Trevor Noah Foundation gets serious about giving young South Africans a brighter future
The Trevor Noah Foundation, in partnership with township schools in Gauteng, is helping develop the talents of young people in South Africa in projects aimed at fostering excellence.
Learners at Moses Kotane Primary School, in Braamfischerville, Gauteng are being taught about coding and robotics, through a partnership with the Trevor Noah Foundation (TNF).
Gabriel Moeng, the coding and robotics coordinator at the school, told Daily Maverick that the Grade 7 learners were enjoying the programme.
“It is so exciting for them. You can see that these learners want these gadgets. They concentrate and participate,” Moeng said.
The TNF was started in 2018 with a mission to enhance equitable access to education for young people aged 5-35 in historically disadvantaged communities and to create environments that foster excellence.
Its programmes include the Khulani Schools Programme, which aims to empower youth by providing inclusive education, career guidance, leadership development, psychosocial support, second-chance opportunities and courses on artificial intelligence (AI), robotics and coding.
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The project, in partnership with Sifiso EdTech, has been piloted at schools in Braamfischerville and Eldorado Park.
Moeng said they underwent a two-week coding and robotics course in September.
“That’s when we started knowing about coding and robotics. When we saw these [robotics], we saw toys. We didn’t know that we could make something out of it.”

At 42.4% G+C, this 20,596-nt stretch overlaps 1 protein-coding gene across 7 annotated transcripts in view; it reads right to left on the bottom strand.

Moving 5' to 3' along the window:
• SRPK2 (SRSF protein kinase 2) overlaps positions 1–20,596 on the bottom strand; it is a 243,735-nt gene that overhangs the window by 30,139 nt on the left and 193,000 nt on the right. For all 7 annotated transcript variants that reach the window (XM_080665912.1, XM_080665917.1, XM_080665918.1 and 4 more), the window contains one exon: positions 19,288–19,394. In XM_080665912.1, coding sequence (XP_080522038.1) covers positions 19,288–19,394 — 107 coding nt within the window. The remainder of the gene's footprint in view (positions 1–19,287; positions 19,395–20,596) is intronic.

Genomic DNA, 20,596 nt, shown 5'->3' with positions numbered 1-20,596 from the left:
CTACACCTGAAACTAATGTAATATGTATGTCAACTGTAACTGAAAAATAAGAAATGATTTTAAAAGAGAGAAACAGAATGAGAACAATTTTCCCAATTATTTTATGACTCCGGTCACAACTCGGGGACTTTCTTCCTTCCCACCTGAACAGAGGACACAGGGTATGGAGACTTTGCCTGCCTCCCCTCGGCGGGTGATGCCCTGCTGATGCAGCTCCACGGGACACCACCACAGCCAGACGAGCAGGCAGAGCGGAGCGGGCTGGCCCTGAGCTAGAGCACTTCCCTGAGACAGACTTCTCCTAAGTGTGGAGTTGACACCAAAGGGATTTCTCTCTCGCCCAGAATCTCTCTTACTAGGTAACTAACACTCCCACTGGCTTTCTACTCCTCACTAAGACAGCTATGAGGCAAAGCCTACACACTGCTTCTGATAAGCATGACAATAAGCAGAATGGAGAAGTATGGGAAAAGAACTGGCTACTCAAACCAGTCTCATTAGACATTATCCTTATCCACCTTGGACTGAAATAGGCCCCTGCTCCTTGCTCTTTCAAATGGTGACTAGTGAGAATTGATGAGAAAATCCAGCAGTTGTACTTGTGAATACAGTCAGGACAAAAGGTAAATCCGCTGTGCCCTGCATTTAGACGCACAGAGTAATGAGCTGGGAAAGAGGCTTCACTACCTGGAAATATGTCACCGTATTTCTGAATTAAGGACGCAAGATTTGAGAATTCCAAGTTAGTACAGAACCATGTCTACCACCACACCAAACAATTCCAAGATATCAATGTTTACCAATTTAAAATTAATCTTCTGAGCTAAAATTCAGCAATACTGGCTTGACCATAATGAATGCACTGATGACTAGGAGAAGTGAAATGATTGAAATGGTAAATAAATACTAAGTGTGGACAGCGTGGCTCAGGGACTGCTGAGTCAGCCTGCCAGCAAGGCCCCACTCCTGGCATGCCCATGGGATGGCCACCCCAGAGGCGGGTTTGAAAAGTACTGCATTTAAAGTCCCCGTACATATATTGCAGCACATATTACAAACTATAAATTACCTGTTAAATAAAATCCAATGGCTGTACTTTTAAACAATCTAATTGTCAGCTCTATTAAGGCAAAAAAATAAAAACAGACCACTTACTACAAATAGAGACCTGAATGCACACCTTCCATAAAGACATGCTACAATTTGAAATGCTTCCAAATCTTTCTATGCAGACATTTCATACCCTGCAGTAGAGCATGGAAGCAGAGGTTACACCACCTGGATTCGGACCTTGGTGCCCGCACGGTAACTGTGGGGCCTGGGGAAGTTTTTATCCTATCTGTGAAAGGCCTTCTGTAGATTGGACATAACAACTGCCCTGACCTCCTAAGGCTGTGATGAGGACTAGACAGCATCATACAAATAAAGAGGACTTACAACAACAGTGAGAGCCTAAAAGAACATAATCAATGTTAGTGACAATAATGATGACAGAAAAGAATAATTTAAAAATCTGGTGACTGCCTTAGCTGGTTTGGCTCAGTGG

Now, using robotics, learners can construct products such as loading machines and trucks that can be programmed using a cellphone and instructed to perform certain tasks.
Another project for literacy under the Khulani banner was conducted in partnership with Nal’ibali — the national reading-for-enjoyment campaign, which is driven by the TNF.
Bongani Godide, Nal’ibali’s project lead, said their focus is on literacy development in the Braamfischerville community.
Godide said they promote reading and storytelling in mother-tongue languages, which is informed by research that children who are exposed to literacy at an early age through mother-tongue languages tend to do better academically than those who have not been exposed to this.
“Nal’ibali says that it is never too early, so we need to start telling stories and reading to children at an early age,” Godide said.
He said they focused on the Foundation Phase from grades R to 3.
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They have trained about 120 teachers in seven schools on reading aloud, storytelling and how to use the Nal’ibali supplement.
“The whole idea is that we would like to see teachers do storytelling and reading aloud in the classroom,” Godide said.
“The benefits are critical for children, especially in storytelling, because that is where children develop vocabulary, ability to imagine and emotions to strengthen their behaviour and how to relate to other children.”
He said they were also teaching parents to read aloud to their children at home.